Malaysian Research Team Makes Solar Energy Breakthrough
Photo of the Sun from filtered Satellite camera by NASA @flickr
A research team at University Malaysia Pahang (UMP) has just developed the world’s first stable perovskite solar module. This might not mean much to the casual reader, but perovskite cells could be the future of solar power, and Malaysia has just found the key to unlocking their power.
The reason Perovskite solar cells are so important is that they’re cheap and easy to make. Silicon cells – the ones used in today’s solar panels – require massive amounts of energy to produce. An expensive, multi-step process (requiring temperatures upwards of 1000 decrees celcius and vacuums in special clean room facilities) is necessary to create the shiny black “silicon wafers” you see on every solar panel. This process is holding back solar power – not to mention being rough on the planet.
Perovskite cells, on the other hand, can be made in a traditional lab environment. This lowers the need for new construction of solar facilities and makes the process much easier to scale up. Combine these factors with the cheap, low-energy creation process, and perovskite cells could create a solar power industry that is more eco-friendly and much better positioned to replace fossil fuels.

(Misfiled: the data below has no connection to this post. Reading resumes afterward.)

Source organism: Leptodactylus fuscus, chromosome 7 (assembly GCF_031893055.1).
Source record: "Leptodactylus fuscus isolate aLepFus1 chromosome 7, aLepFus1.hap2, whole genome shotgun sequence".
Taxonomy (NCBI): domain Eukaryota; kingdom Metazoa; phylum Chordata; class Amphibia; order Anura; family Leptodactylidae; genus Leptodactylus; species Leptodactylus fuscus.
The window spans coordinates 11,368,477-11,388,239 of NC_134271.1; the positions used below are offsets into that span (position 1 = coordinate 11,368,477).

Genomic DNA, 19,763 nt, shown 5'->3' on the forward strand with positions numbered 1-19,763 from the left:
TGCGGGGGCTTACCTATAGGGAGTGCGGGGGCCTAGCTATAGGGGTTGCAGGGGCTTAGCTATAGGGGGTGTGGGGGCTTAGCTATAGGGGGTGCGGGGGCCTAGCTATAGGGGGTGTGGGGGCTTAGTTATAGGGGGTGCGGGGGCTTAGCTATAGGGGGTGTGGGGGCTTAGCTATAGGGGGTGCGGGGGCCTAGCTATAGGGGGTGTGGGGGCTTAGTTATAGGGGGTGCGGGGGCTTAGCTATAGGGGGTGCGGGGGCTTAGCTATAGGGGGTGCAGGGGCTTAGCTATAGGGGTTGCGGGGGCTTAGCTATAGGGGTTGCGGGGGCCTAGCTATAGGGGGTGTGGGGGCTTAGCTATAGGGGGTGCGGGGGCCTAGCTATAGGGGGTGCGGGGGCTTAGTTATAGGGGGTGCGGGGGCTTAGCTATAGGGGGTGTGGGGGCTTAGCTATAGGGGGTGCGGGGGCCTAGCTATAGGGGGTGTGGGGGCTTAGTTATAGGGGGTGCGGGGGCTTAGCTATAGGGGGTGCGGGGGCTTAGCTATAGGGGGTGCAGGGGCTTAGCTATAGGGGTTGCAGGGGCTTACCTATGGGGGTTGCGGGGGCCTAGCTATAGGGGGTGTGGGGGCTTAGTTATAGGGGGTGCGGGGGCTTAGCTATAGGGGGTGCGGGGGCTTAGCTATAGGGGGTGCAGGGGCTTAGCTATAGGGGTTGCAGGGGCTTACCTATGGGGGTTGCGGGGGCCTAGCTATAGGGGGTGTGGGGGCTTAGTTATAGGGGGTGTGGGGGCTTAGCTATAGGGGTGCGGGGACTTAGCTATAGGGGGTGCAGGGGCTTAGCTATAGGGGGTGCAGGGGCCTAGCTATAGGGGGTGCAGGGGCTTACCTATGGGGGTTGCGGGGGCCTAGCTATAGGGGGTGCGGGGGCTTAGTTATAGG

Despite their potential, there is a catch with perovskite cells – they’re unstable. The cells work brilliantly but don’t last long, and this has rendered them unsuitable for mainstream use in solar panels. Scientists have been working towards stability in these cells for years, and Malaysia has just solved the puzzle.
Considering that Malaysia has a rip-roaring solar panel production industry and plenty of local high-tech processing capability, the breakthrough couldn’t have happened in a better place. The discovery was aided by scientists at University of Rome Tor Vegatta, Italy, but it was completed in Malaysia – a country suited to take advantage of the breakthrough.
This development will contribute to Malaysia’s stature as a hub for green technology and help the country develop sustainably in years to come. It could also see a new age of solar power sweep across the world. Perovskite cells are more efficient, cleaner, cheaper, and could be processed into transparent solar panels that would have limitless potential for building applications.
“The findings reflect the true spirit of direct scientific collaboration and the hard work of both teams and also UMP’s vision to advance in cutting-edge scientific research,” said UMP vice-chancellor Prof Datuk Dr Daing Nasir Ibrahim.
They could also reflect a new horizon for Malaysia, and for solar power in general.